Curling is an ice sport that originated in Scotland in the 16th century. It is played by teams who take turns sliding 42 pound rocks at a target at the opposite end of a sheet of ice. As the rock travels down the ice, team members use brooms to sweep the path in front of the rock to control its speed and direction. Besides the physical benefits derived from delivering the rock and sweeping it, curling offers a mental workout. The strategies employed to outwit the other team have led to curling being called “chess on ice”.
How the game is played
Two teams of four players are each equipped with eight stones. The circular stones are polished granite and weigh about 42 pounds and have a handle on the top. Alternating with a player from the other team, each team member takes up a position in a foothold (the "hack") at one end of the ice and propels a stone to the opposite end of the ice sheet. The team captain, or "skip," directs the game strategy by indicating to the delivering player where the stone should lie when it stops moving. The other two players assist by sweeping with brooms in front of the stone in order to clean the ice and warm it so that the stone travels further.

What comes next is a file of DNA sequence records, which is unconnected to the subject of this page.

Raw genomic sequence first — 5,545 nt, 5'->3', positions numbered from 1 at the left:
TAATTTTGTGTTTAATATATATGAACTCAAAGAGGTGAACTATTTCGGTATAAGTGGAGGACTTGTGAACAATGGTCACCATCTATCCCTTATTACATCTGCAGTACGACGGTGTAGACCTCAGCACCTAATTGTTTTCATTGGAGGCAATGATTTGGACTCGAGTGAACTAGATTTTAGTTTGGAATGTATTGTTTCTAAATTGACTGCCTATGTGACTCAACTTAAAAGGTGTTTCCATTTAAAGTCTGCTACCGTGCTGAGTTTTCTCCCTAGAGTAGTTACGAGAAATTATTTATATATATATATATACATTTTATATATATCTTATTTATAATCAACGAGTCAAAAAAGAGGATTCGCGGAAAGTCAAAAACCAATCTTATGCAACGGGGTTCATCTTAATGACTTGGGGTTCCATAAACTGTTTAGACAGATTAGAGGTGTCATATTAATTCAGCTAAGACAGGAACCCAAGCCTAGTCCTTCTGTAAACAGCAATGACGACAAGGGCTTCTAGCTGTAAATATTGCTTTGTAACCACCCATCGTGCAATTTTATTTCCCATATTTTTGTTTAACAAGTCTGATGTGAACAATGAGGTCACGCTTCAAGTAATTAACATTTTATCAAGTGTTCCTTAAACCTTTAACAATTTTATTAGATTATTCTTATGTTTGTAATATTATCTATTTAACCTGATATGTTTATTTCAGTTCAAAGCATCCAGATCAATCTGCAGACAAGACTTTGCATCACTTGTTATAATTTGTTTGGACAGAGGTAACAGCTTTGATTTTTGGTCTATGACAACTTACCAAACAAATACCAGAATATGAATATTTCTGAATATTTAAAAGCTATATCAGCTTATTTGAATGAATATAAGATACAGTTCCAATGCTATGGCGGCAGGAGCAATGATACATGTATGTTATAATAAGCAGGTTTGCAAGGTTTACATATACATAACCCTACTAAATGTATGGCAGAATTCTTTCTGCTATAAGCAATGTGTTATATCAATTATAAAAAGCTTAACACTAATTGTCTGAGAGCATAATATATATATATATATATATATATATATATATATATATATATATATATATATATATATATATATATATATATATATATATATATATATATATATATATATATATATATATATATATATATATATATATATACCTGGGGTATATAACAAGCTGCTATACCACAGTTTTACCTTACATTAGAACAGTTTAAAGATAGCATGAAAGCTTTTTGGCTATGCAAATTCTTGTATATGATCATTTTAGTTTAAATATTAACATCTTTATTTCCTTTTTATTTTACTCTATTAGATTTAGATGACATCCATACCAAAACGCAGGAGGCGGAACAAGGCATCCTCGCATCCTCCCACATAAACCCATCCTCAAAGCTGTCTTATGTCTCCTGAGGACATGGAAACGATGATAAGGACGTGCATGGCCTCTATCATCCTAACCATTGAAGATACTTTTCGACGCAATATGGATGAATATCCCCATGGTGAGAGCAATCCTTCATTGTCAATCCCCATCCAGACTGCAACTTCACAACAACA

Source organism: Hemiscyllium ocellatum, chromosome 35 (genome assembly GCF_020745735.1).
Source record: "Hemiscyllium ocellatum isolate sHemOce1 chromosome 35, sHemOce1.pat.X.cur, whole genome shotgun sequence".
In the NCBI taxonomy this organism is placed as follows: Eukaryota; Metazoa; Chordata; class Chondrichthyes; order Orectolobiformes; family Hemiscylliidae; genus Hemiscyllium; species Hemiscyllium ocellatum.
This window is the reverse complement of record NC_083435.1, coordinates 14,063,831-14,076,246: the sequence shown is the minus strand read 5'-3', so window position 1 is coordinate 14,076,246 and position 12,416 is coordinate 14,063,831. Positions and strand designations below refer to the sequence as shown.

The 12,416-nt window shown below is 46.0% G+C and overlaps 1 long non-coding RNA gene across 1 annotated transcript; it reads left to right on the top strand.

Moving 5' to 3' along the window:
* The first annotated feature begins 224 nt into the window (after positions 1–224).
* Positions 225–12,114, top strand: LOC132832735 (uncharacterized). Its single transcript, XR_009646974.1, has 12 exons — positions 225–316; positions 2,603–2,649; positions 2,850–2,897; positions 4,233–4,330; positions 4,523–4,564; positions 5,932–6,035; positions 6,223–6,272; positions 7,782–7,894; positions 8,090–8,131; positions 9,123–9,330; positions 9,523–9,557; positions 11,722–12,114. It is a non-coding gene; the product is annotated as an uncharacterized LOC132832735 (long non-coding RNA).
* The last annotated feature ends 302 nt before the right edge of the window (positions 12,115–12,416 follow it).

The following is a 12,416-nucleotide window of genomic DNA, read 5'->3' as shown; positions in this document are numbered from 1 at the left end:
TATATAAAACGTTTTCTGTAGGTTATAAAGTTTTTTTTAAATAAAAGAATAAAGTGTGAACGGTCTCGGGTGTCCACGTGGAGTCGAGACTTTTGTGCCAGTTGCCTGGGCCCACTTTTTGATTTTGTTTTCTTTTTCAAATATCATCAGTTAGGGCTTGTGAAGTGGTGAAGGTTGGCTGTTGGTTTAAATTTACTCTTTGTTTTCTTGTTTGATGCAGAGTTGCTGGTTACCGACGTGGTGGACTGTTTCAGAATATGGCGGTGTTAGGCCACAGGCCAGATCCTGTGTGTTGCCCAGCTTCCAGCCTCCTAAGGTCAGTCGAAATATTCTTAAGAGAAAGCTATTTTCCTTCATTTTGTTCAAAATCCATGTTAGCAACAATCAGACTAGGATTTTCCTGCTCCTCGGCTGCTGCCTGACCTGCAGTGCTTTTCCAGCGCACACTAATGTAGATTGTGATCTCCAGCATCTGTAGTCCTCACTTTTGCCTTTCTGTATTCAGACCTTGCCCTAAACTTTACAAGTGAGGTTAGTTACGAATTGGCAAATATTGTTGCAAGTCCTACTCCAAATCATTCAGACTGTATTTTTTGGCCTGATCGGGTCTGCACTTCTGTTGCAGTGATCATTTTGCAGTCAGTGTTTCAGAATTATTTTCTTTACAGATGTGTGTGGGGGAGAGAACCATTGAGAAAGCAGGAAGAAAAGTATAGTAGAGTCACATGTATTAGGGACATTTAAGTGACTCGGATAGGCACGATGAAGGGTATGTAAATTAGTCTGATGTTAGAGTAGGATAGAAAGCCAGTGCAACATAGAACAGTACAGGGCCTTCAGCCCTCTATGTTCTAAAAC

The game is called curling because, when releasing the stone, the player turns the handle about 1/4 turn clockwise or counterclockwise (depending upon the desired direction of the curl). This causes the stone to travel in a curved trajectory down the ice, rather than in a straight line. The curling motion gives greater control of the rock and allows it to be positioned behind other stones.
After all 16 stones have been delivered (called an "end"), the team with one or more stones sitting closer to the button than any of the opposing team’s stones wins the end, with each of those stones counting for one point. A typical game is 8 or 10 ends long, about 2 to 2 1/2 hours of play.